Highrise housing

As a specialized market segment for green buildings, housing is just starting to develop. Multiple-unit (above three stories) residential LEED registrations are running at about 3.5 percent of the total, or about 175 of the initial 5,000 registrations through February 2007. The first LEED-Gold high-rise apartment project, The Solaire in New York City, was certified at the end of 2003. Another New York City high-rise apartment, The Helena, was certified at LEED Gold in 2005. In Portland, Oregon, The Henry, a 16-story condominium project, was certified at LEED Silver in 2004. A 16-story apartment building in Portland, The Louisa, was certified at LEED Gold in 2007.23 It is ironic that two very dissimilar

► 5.9 Unico's Cobb Building in Seattle, built in 1910, demonstrates that sustainable features can be incorporated in a historic renovation project. The building is aiming for LEED-NC certification. Photography by Young Lee Courtesy of Unico.

► 5.9 Unico's Cobb Building in Seattle, built in 1910, demonstrates that sustainable features can be incorporated in a historic renovation project. The building is aiming for LEED-NC certification. Photography by Young Lee Courtesy of Unico.

cities, New York and Portland, Oregon, host the earliest (and most successful) high-rise LEED residential buildings, but many other cities are developing similar projects.

The same Portland developer who built the Louisa and the Henry has now focused on building green high-rise residential projects in Los Angeles, as shown in a five condominium tower complex under construction in 2007 just south of downtown Los Angeles. Shown in Figure 5.8, the South Park development plans to create a new mixed-use urban neighborhood. This development represents the first housing built in downtown Los Angeles in 20 years.24 All of the buildings in South Park are to be at least LEED certified, some at higher levels. The $320 million development includes 1.5 million square feet (138,000 sqm) of residential and commercial space and nearly 1,500 new urban residences.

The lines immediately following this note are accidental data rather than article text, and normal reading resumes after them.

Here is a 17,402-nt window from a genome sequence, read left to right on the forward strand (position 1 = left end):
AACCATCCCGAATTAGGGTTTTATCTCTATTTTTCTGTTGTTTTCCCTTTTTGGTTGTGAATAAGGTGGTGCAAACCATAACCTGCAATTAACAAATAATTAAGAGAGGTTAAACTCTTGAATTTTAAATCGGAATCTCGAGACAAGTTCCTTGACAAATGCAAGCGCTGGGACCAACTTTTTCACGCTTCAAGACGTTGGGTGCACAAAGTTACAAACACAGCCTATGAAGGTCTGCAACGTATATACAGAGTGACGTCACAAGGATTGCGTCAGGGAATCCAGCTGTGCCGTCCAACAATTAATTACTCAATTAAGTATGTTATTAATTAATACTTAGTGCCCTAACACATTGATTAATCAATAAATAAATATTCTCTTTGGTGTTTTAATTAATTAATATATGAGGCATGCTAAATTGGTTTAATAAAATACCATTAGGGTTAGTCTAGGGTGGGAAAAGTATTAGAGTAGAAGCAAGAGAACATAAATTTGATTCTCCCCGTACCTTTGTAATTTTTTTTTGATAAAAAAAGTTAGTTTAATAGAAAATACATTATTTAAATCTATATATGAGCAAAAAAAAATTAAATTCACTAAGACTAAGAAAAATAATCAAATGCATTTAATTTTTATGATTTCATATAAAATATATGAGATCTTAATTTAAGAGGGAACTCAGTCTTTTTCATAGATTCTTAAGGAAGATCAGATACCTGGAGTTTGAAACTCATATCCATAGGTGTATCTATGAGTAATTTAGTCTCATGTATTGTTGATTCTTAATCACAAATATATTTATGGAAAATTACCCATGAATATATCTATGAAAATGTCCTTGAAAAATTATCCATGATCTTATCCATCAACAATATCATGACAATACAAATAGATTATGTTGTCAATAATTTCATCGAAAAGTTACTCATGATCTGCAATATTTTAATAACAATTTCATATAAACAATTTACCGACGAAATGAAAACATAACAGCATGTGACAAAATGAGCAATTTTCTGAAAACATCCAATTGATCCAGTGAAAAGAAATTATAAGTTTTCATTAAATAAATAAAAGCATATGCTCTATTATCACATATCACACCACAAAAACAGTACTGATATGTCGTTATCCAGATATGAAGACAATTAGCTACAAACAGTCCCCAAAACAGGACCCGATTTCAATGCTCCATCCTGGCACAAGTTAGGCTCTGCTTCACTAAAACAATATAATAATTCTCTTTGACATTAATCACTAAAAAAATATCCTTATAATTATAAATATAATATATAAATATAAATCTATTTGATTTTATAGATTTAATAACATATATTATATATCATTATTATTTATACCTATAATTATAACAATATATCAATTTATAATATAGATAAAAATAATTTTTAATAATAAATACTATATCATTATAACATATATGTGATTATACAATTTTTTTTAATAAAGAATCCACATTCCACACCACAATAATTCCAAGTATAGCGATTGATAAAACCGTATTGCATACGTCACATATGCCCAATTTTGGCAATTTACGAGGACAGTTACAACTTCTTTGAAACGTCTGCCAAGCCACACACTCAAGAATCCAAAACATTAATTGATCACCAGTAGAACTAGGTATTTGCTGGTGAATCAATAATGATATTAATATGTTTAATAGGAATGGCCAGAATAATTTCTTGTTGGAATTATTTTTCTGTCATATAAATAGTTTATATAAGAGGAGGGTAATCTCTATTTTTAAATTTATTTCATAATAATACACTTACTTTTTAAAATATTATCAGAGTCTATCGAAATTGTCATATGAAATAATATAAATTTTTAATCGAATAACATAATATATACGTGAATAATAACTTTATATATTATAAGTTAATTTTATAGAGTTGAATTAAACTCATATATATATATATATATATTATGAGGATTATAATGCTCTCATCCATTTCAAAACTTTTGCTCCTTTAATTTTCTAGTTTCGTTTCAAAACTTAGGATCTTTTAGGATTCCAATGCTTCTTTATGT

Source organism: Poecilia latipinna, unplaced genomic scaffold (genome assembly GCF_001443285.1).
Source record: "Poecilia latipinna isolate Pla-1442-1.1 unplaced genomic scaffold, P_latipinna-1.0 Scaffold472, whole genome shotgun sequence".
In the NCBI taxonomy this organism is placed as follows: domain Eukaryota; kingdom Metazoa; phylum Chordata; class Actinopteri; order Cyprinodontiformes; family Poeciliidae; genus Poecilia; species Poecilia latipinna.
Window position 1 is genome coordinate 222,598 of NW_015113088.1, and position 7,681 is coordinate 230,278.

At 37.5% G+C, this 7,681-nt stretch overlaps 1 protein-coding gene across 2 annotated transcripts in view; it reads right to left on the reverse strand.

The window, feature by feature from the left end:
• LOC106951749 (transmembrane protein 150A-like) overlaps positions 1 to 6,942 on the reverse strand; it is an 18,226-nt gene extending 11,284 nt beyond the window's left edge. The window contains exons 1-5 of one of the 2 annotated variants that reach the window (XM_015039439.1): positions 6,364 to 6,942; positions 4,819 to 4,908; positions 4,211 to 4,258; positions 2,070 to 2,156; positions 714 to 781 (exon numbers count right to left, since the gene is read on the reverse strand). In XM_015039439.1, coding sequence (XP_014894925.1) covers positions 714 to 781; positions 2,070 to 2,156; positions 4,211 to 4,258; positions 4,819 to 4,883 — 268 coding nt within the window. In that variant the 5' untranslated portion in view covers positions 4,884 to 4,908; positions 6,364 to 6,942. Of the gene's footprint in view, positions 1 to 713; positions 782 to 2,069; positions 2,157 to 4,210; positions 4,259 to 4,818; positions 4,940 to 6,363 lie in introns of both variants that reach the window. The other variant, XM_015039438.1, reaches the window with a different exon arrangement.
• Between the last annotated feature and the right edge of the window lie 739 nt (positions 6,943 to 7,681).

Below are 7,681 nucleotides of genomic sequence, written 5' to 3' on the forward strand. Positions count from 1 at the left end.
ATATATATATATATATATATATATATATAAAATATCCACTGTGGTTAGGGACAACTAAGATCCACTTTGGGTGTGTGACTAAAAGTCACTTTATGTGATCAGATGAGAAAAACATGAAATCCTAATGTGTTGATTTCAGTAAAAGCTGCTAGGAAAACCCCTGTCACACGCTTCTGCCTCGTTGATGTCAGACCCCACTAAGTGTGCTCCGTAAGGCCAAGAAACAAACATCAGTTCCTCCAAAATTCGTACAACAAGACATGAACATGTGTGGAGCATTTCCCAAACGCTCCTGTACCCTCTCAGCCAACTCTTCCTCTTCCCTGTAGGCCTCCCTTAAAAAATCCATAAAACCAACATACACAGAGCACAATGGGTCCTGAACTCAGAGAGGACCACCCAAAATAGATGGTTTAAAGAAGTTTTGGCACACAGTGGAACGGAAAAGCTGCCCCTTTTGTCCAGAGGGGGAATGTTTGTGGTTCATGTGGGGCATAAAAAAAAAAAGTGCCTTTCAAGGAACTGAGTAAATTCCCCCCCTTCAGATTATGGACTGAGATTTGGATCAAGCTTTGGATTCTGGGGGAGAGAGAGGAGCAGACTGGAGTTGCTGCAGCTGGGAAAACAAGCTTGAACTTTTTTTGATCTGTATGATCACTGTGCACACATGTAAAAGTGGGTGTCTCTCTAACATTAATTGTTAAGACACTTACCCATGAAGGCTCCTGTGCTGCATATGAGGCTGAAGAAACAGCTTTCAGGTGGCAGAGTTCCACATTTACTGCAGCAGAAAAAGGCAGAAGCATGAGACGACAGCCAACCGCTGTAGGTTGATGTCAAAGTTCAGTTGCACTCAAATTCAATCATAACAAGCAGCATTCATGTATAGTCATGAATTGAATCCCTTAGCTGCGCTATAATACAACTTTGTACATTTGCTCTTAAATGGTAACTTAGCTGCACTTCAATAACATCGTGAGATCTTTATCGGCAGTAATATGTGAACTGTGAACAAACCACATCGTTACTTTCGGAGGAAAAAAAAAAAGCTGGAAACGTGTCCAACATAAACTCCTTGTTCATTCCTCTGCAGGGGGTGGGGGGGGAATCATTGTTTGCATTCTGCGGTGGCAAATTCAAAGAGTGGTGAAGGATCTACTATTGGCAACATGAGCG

Another type of urban housing project comes from building conversions. Seattle developer Unico Properties took a 1910 Historic Register building, the first medical office building in the West, at a prime downtown location and converted it into 91 luxury apartment units. Completed in the summer of 2006 and 85 percent pre-leased, the project expects to receive LEED Silver certification in 2007. Shown in Figure 5.9, the 97-year-old Cobb building includes a number of green and sustainable components included in the 1 1-story, 93,000 square foot (8,500 sqm) building redesign, including cleaner indoor air, water savings, Energy Star appliances, noise reduction, use of environmentally friendly outdoor gardens and products, recycling programs, and access to a Flexcar car-sharing service and public transportation.25

Based on April 2007 data, LEED has certified only 30 private-sector housing projects, including a number of campus residential halls, so this segment of the market is still very early in development, but should grow quite rapidly as the movement back into the urban downtown areas accelerates over the next few years.

Was this article helpful?

0 0

Post a comment